Maybe Einstein and Beethoven was on the spectrum, but autism wasn't even identified until 1943. Before that, it was called "other" things.
Just remember after his diagnosis, he's the same boy as before. His behoivior patterns now just have a name. Once you feel okay with his diagostic label, you may want to let him know. He KNOWS he's different. Problem is, other kids make up their own diagnositc labels for him. It id devastating when he starts to believe these made-up labels. Teachers also make up diagnostic labels as well. He needs to know what his ACTUAL diagnosis is.
I don't know where you live, but maybe there is a state University childrens clinic? Maybe the boy's ped may refer him to someone. One thing you got going with the school route is that you don't get health insurance hassles. Autism may be one of those pre-existing condition bugaboos that insurance companies love.
Respectfully, what diagnosis is convenient for the school may very well be what is best for the boy as far as getting school services are concerned. You don't want individual teachers "making up their own diagnoses" I've heard some dooseys: "Oppositional, defiant, stuborn, strong-willed, problem-child short attention span"
Please read my journals. I wrote a lot of the stuff there.
Thank you. I absolutely will. You've been a great help.
You can read my journals as well. Being autistic, I can help explain some of the triggers that cause me to lash out. It may or may not be the same for your son, but it is worth reading.
Thanks! I have read both of your journals. They are very informational and supportive. One thing I haven't found (and admittedly I haven't throughly searched) is information about being very emotional, but only sometimes. Are random emotional outbursts part of all this? He just gets soooo upset over the littlest things. And the worst part is, there's no rhyme or reason to it. For example, we were at Karate Class the other day and he raised his hand in response to a "did you get this" question from his instructor. When he looked at me I shook my head no and mouthed "we didn't get that". He immediately started crying. And not just crying, but out of control temper tantrum crying that lasted almost an hour. Even after I explained what was going on he still continued. Now, the very next day he had an argument with his brother which almost always sets him off. But this time when I intervened and asked (as usual) what he should do instead of yelling he said, "just walk away. I got it mom, it's no big deal." ????? This is where I get so confused. How do I parent to this? I really am trying, but when it changes every day I just want to give up. It is so exhausting. I would really appreciate some advice.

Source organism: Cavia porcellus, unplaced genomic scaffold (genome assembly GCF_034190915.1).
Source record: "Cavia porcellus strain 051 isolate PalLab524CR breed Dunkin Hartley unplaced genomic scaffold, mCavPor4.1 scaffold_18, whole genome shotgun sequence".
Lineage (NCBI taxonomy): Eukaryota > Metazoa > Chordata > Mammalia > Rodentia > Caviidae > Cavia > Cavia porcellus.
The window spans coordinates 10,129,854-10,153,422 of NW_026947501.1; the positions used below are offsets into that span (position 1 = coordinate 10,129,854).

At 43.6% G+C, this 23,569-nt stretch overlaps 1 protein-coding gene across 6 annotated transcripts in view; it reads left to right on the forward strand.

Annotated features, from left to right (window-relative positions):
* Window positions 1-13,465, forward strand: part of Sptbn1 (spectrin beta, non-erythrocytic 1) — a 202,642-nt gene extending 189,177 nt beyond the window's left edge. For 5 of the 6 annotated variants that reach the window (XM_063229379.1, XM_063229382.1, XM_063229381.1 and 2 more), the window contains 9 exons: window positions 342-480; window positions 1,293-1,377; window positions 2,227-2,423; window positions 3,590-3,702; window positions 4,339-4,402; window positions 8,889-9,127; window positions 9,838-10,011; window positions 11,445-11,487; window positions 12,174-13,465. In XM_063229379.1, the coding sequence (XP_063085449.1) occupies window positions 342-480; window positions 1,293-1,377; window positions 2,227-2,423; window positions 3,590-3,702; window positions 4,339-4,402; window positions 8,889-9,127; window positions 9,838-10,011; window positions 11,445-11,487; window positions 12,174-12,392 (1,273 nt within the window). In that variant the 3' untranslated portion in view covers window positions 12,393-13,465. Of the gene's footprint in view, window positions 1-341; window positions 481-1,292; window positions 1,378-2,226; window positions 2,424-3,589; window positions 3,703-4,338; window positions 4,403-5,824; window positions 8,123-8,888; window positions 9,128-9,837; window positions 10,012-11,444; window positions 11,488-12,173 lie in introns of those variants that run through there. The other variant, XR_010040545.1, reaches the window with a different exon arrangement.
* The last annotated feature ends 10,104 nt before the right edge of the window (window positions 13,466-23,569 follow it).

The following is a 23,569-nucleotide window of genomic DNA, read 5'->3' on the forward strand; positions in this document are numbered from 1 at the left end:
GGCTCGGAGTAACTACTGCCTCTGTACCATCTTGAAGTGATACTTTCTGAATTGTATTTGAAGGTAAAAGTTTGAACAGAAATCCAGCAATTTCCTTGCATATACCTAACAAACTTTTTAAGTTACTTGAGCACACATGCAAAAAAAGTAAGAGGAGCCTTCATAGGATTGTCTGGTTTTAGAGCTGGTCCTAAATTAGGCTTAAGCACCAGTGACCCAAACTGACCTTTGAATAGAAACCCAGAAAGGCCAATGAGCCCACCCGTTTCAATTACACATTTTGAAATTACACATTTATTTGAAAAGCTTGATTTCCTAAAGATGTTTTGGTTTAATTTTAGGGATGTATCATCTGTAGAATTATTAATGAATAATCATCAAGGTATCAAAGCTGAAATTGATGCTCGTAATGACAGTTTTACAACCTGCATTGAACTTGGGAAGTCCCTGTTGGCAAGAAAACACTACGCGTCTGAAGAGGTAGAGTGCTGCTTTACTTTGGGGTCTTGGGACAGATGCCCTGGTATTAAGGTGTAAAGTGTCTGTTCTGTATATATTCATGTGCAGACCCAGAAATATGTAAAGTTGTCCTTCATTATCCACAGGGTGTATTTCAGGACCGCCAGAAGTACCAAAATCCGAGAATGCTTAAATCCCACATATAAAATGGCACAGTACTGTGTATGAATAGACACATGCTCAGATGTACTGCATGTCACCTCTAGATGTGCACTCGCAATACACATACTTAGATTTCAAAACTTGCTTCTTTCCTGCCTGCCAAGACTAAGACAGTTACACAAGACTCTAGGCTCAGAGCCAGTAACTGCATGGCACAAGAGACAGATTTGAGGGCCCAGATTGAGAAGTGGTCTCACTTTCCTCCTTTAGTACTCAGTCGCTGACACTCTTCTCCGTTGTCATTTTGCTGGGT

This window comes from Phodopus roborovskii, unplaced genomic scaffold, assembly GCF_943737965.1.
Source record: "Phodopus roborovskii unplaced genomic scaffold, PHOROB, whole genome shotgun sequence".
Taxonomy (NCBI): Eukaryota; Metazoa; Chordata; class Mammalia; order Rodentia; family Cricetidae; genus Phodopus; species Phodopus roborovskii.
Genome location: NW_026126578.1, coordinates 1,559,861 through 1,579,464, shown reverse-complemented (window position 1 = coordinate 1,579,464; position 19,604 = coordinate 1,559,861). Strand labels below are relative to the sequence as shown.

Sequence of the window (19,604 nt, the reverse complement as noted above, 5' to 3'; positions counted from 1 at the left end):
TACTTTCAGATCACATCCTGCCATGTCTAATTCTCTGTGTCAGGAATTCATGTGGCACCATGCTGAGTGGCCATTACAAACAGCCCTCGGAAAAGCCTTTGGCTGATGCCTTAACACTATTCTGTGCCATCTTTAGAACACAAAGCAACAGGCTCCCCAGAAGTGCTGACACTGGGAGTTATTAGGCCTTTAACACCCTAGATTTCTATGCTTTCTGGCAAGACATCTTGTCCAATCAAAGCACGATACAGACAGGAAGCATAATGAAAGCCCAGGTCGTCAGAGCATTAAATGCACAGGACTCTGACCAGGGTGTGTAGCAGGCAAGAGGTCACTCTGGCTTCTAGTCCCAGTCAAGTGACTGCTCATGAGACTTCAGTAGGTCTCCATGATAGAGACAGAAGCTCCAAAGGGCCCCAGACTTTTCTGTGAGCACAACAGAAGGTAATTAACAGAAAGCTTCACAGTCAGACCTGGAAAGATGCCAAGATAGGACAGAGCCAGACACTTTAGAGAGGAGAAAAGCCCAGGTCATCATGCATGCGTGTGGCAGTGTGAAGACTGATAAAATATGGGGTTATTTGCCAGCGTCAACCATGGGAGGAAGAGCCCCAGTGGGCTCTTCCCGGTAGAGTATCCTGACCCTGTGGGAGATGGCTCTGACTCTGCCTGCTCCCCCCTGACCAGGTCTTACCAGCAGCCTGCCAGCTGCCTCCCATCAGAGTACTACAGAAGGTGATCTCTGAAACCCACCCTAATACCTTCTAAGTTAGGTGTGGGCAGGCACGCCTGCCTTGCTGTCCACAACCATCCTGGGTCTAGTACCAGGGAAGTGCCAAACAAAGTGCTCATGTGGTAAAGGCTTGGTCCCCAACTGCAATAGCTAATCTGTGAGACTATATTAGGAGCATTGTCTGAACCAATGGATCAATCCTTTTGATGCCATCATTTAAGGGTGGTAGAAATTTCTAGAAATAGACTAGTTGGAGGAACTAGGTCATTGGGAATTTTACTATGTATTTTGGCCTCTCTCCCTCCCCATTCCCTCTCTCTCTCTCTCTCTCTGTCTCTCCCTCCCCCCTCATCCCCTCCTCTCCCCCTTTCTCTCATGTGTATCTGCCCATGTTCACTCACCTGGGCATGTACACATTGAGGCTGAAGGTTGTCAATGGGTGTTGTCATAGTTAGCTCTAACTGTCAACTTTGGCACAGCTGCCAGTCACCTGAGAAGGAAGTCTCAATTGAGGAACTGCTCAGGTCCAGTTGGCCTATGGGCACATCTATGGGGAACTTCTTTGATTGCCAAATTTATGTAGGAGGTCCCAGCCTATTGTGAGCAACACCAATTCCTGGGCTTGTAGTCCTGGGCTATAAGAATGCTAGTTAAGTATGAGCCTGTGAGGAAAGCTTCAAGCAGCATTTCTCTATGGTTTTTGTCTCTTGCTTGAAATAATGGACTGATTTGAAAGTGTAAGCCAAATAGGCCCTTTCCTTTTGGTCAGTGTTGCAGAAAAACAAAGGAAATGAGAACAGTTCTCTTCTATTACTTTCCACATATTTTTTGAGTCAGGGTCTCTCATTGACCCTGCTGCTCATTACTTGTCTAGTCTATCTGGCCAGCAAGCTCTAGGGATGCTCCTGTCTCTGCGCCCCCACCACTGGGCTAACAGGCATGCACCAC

Cjildren with autism take things VERY literal "Did you get this" means "did you understand this" He may have had a fit because he didn't understand what he was saying. It didn't make sense to him. Many children with autism don't understand sarcasm or hidden meanings or "double meanings" or "just kidding" One example: The plumber walks in the house the child asks "are you the plumber?" the plumber responds "no, I'm a martian" This will probably cause a meltdown.
If something goes against his set pattern or pre-programmed set of expectatioins -- this causes a conflict in his brain. It's not a little thing to someone who NEEDS structure.
Rent the video RAINMAN with Dustin Hoffman and Tom Cruise. Dustin Hoffman play the part VERY WELL! You see many scenes where he has a tantrum over 1. envioronmental (smoke alarm scene) , 2. change in routine (must see judge wopner, underwear scene) , 3. memory "triggers" that establised a precedent. (bath scene). You also see echolaia (whos on first), attention to details, litteral thinking (walk/don't walk trafic lite scene).
There is ryme and reason if you try to understand. Sometimes something as simple as a flashing burned out florescent lite or a noisy television flyback transformer (the high pitched horizontal scan frequency) can set a child with autism off.
mj talks a lot about returning home and finding a plant stand appearing in the house, She was upset! I think she handled it in a more mature way, but the change visibly bothered her.
Once I closed the hatchback on my car and said to her "watch your head" She replied "I can't watch my head, my eyes are in my head" She got upset because I said something like "keep your eyes peeled out for ..." You can immagine what this meant to her (gross). If you "invite a friend over for dinner" he may expect just dinner and nothing more. Just eat dinner and not stay to chat. Imagine what he thinks if you say "let's have joe here for dinner" Are we Canabals?